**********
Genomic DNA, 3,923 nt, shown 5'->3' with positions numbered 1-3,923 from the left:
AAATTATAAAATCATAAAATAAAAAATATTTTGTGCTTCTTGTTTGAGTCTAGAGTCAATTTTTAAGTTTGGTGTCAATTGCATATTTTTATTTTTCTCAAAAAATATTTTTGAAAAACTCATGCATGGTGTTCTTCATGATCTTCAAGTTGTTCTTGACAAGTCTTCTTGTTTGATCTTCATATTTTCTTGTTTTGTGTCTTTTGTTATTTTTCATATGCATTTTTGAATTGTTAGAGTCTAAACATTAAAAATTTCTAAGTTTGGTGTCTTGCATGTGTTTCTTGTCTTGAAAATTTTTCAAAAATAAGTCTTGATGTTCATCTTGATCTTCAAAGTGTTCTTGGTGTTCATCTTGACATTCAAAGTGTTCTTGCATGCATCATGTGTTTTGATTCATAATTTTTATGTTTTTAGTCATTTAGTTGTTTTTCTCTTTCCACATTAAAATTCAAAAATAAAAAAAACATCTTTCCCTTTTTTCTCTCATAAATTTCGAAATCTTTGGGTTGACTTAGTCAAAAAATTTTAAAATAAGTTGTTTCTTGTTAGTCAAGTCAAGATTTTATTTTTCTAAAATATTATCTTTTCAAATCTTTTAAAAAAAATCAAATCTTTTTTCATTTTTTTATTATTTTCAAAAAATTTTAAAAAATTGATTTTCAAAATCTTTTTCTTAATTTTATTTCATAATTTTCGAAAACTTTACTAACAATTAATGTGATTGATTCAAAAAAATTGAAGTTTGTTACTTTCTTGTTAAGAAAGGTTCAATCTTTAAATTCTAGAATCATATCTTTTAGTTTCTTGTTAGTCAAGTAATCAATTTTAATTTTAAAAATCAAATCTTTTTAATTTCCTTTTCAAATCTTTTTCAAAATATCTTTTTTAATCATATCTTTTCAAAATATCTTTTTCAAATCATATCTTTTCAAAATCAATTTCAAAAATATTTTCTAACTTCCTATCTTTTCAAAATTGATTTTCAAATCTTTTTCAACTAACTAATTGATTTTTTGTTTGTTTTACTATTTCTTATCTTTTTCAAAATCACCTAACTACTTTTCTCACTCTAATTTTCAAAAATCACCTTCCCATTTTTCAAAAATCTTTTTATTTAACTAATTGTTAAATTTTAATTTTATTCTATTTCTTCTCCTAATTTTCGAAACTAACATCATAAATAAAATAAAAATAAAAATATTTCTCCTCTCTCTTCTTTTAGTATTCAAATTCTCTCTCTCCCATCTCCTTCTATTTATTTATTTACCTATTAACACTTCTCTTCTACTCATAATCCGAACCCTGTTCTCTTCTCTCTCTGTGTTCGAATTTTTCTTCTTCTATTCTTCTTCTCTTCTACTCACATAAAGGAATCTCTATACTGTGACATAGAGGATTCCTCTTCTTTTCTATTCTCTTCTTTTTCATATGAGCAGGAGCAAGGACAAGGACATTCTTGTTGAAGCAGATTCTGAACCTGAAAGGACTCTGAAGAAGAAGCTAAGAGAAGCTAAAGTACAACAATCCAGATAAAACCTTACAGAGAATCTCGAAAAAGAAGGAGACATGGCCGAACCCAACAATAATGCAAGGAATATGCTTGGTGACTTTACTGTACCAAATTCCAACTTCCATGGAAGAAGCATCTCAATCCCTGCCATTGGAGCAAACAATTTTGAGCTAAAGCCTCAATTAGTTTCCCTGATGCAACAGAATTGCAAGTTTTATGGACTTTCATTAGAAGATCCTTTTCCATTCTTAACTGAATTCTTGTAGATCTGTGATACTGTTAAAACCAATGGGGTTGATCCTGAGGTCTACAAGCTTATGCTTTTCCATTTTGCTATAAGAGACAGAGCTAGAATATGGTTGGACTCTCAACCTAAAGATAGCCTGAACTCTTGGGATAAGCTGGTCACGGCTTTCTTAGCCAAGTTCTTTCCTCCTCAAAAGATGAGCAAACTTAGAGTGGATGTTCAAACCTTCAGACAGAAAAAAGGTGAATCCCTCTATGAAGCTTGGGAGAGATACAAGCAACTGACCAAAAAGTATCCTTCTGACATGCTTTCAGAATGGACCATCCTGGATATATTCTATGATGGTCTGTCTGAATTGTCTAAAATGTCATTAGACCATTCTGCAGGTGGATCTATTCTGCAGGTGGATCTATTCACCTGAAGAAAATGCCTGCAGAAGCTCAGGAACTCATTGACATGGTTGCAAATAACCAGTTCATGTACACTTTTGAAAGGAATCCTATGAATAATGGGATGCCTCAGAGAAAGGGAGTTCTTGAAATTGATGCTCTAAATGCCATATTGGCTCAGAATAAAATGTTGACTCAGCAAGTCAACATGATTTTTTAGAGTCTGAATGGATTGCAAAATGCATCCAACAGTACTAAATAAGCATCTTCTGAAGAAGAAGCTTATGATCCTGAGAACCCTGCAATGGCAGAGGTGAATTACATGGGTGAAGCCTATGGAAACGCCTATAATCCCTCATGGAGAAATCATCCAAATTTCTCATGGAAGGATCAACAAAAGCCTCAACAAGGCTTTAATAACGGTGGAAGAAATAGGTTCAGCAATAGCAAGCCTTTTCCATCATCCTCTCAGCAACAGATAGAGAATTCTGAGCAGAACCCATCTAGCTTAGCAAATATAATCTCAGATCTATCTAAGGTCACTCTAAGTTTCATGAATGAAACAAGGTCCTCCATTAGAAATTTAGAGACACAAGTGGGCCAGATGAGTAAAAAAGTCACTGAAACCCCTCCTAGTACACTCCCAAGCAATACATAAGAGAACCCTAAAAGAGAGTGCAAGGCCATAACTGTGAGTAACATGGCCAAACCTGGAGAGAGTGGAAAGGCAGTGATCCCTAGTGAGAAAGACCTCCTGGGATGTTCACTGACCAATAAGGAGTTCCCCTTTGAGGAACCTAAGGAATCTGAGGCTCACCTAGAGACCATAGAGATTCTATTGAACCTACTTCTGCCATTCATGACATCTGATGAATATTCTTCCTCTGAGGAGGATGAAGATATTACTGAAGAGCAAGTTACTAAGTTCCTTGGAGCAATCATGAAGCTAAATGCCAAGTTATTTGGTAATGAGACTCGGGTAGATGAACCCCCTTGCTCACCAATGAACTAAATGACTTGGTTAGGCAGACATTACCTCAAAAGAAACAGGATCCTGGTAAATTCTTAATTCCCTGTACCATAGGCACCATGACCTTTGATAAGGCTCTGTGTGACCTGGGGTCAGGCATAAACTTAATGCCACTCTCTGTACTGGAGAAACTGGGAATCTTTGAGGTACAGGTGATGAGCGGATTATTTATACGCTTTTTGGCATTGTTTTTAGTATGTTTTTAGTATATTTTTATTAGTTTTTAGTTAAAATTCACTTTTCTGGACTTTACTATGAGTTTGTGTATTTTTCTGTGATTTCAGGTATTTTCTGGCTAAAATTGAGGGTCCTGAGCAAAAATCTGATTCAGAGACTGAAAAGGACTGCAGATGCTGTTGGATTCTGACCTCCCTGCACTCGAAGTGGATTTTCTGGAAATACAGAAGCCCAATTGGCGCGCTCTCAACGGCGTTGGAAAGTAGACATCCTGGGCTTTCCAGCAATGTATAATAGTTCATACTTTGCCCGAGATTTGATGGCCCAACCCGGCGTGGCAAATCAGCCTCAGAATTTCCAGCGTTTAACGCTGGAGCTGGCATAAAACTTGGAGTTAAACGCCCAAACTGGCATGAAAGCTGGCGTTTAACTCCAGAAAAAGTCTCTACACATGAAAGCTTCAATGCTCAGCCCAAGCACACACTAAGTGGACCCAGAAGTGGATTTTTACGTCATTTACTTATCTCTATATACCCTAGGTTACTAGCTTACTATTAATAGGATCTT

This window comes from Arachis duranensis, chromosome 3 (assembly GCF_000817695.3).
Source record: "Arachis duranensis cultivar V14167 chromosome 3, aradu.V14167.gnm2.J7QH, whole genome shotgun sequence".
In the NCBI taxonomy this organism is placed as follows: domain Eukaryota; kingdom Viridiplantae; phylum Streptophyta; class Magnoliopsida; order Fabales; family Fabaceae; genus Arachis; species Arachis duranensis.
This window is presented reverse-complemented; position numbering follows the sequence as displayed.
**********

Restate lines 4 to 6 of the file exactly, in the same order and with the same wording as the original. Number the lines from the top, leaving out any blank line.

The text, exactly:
Source record: "Arachis duranensis cultivar V14167 chromosome 3, aradu.V14167.gnm2.J7QH, whole genome shotgun sequence".
In the NCBI taxonomy this organism is placed as follows: domain Eukaryota; kingdom Viridiplantae; phylum Streptophyta; class Magnoliopsida; order Fabales; family Fabaceae; genus Arachis; species Arachis duranensis.
This window is presented reverse-complemented; position numbering follows the sequence as displayed.